View synonyms for folly


[ fol-ee ]


, plural fol·lies
  1. the state or quality of being foolish; lack of understanding or sense.
  2. a foolish action, practice, idea, etc.; absurdity:

    the folly of performing without a rehearsal.

    Synonyms: injudiciousness, foolishness, rashness, imprudence, lunacy, madness, indiscretion, mistake

  3. a costly and foolish undertaking; unwise investment or expenditure.
  4. Architecture. a whimsical or extravagant structure built to serve as a conversation piece, lend interest to a view, commemorate a person or event, etc.: found especially in England in the 18th century.
  5. follies, a theatrical revue.
  6. Obsolete. wickedness; wantonness.


/ ˈfɒlɪ /


  1. the state or quality of being foolish; stupidity; rashness
  2. a foolish action, mistake, idea, etc
  3. a building in the form of a castle, temple, etc, built to satisfy a fancy or conceit, often of an eccentric kind
  4. plural theatre an elaborately costumed revue
  5. archaic.
    1. evil; wickedness
    2. lewdness; wantonness

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Other Words From

  • super·folly noun plural superfollies

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Word History and Origins

Origin of folly1

First recorded in 1175–1225; Middle English folie, from Old French, derivative of fol, fou “foolish, mad”; equivalent to fool 1 + -y 3( def )

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Word History and Origins

Origin of folly1

C13: from Old French folie madness, from fou mad; see fool 1

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Example Sentences

If there is one book that captures the Vietnam War in the sheer Homeric scale of its passion and folly, this book is it.

The folly of inferring 364 days from just one seems obvious.

Philpott, a reporter for Mother Jones, points to the nearby Imperial Valley in Southern California as an example of this folly.

On a November afternoon programmed for football, it’s understandable to get lost in tradition and consider the NFL’s difficulty containing the virus to be inevitable follies.

If 2020 has taught us anything, it’s the folly of assuming that extreme scenarios will never come to pass.

From Fortune

It was not until after the Challenger accident that the folly of this approach was realized.

Yeah, too many Democrats signed on to this hideous folly, but the war in Iraq was obviously a GOP production.

But in the long term, Moscow can be made to regret its folly.

In wisely sidestepping the hubristic folly of trying to sum up his own time, he achieved a sort of timelessness.

Whatever the reason behind all this folly, the Georgian people have earned their right to some form of protection by the West.

I hate to be long at my toilette at any time; but to delay much in such a matter while travelling is folly.

Greater mischiefs happen often from folly, meanness, and vanity than from the greater sins of avarice and ambition.

That he laughed at their folly, and went himself in the boat, ordering his men to take a strong cable along with them.

I am ready Madam,—for I have sufficiently experienced the folly of my presuming to decline it.

This new-found joy I long pursued in secret, afraid lest it should be discovered and despised as a folly.


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More About Folly

What does folly mean?

A folly is a foolish action. Follies can refer to various unwise practices, buildings with a purely ornamental purpose, or cabaret-style theatrical revues featuring lots of beautiful, dancing women.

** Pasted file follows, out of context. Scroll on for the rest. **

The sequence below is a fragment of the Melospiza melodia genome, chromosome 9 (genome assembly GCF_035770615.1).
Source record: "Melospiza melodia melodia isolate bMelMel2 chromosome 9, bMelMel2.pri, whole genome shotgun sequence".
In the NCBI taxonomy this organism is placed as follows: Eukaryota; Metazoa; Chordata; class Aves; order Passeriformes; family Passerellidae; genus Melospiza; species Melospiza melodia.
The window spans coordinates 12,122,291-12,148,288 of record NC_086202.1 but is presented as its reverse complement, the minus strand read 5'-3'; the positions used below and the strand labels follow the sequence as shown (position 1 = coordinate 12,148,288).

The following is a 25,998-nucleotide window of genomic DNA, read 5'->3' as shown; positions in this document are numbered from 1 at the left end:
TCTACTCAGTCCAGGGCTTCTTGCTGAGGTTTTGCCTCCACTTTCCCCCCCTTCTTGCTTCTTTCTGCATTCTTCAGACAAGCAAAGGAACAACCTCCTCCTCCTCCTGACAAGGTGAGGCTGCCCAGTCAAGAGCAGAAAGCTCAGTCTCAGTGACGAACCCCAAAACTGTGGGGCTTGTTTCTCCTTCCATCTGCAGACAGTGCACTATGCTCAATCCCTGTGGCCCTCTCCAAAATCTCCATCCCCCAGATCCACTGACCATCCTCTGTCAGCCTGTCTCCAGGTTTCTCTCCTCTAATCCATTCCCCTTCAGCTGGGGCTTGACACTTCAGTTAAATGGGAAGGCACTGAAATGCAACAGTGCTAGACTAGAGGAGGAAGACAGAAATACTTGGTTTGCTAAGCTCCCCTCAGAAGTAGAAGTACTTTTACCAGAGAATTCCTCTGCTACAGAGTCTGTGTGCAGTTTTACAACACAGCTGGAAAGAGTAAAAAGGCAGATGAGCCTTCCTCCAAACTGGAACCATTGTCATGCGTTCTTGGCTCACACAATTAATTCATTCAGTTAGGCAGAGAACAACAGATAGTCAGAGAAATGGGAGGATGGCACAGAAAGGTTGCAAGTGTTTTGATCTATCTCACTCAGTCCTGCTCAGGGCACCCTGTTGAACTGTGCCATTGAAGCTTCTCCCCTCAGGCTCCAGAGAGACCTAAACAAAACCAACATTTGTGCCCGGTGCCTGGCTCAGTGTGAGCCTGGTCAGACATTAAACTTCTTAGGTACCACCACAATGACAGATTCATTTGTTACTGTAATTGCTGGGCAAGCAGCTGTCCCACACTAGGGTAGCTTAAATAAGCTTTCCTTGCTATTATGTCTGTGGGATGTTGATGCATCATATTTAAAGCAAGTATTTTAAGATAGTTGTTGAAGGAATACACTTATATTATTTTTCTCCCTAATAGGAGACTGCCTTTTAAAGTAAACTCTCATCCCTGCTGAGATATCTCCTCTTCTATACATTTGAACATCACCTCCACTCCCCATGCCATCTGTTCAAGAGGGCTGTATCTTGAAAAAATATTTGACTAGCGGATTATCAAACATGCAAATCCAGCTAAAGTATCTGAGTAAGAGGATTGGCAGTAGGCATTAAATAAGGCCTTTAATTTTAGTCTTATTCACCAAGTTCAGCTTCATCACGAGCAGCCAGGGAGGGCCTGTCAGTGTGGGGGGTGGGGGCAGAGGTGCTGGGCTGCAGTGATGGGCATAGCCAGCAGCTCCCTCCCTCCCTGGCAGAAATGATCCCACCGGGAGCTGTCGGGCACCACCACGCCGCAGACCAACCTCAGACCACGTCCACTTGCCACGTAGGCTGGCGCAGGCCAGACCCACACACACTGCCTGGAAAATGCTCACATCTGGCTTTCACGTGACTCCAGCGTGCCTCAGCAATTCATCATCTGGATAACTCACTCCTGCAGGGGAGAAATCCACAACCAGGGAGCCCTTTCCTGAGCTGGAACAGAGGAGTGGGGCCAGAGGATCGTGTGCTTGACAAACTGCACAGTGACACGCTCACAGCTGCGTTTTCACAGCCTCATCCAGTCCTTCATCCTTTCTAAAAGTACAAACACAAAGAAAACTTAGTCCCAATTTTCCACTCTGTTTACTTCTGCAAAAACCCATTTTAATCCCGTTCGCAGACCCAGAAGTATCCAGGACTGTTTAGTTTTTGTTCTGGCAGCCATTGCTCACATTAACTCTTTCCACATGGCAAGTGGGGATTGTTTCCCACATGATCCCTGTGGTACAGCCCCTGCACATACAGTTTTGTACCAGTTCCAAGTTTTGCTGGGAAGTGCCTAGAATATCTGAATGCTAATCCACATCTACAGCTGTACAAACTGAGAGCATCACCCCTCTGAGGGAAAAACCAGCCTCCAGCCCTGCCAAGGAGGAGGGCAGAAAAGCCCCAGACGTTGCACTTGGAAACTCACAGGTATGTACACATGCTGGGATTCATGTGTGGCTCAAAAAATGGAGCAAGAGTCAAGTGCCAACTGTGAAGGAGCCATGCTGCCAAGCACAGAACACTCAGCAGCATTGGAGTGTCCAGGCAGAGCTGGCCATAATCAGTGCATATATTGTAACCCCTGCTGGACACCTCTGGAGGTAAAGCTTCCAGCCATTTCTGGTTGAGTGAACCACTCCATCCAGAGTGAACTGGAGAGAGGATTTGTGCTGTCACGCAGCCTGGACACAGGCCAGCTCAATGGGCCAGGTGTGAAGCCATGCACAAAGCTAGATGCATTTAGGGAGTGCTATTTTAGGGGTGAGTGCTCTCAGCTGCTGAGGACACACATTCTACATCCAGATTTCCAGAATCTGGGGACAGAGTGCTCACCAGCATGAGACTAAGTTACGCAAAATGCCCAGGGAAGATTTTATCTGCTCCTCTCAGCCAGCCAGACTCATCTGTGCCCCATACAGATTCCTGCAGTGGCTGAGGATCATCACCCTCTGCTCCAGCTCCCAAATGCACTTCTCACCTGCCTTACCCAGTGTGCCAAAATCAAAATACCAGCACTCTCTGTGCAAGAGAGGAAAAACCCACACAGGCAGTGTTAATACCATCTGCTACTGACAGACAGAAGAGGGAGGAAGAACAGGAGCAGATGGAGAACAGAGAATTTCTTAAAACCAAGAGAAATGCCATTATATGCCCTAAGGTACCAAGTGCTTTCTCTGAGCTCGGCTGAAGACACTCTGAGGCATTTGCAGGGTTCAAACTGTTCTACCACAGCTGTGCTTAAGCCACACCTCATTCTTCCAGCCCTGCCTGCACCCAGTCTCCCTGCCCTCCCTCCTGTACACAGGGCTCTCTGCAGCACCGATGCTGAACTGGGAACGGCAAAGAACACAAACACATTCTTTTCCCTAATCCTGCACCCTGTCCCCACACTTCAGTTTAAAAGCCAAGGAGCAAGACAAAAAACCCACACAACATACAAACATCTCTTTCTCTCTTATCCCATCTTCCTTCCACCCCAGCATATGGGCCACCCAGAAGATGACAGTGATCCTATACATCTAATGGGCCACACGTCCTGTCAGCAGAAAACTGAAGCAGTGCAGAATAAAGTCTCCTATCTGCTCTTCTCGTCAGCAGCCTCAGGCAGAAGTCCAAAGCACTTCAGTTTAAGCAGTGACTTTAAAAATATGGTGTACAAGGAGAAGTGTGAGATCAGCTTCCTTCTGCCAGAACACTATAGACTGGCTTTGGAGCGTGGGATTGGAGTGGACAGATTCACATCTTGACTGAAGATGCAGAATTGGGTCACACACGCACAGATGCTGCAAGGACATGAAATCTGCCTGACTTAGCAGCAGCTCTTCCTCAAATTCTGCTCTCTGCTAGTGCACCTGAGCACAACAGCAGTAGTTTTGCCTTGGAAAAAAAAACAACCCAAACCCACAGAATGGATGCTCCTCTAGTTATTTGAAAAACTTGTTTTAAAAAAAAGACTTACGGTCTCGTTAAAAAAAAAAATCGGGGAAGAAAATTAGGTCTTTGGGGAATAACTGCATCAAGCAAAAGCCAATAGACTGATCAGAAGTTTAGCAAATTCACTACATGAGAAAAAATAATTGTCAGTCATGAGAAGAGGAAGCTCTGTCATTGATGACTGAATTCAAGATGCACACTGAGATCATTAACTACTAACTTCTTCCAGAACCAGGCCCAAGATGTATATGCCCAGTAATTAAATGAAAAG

Where does folly come from?

The word folly dates back to the early 13th century, originally meaning “foolishness” or “unwise conduct.” It comes from a French word meaning “mad,” as in “deranged.” In its plural form, follies has referred to “absurdities” since at least the 1400s.

By the 1650s, a folly referred to buildings considered too whimsical, overly expensive, or impractical. In the 18th and 19th centuries, some follies were constructed in Europe as ornamental structures reminiscent of antiquity; others, as in Ireland, were built to provide employment for laborers during famines, such as Connolly’s Folly.

By the 1880s, follies referred to an extravagant theatrical production featuring beautiful women. They were inspired by the Parisian Folies Bergère, which were over-the-top cabaret productions that began in 1872 and continue today. A noted example of the follies was the Ziegfeld Follies, which ran on Broadway from 1907 to 1936 and featured the famed Ziegfeld girls.

How is folly used in real life?

Foolish, impractical behavior is often described as a folly. The unusual, impractical architectural follies built in Ireland have become off-beat tourist attractions.

Theatrical follies have seen something of a renaissance with the 2017 revival of Stephen Sondheim’s 1971 musical Follies at the Royal National Theatre in London. The show tells the story of the demolition of the fictional Weismann Theatre and the reunion of the showgirls of the Weismann Follies. The production was a smash hit, winning the Laurence Olivier Award for Best Musical Revival in 2018.

More examples of folly:

“This new cast recording for #Follies from @NationalTheatre is everything. Perfection.”
—@hanskig88, January 2019

“If Aberdeenshire councillors press ahead with this decision they will have learned nothing from the folly of Angus Council. My ward borders Angus and I see for myself how formerly busy car parks are now lying empty in a council concocted wasteland.”
—Leigh Wilson quoted by Graeme Strachan, The Courier, January 2019


This content is not meant to be a formal definition of this term. Rather, it is an informal summary that seeks to provide supplemental information and context important to know or keep in mind about the term’s history, meaning, and usage.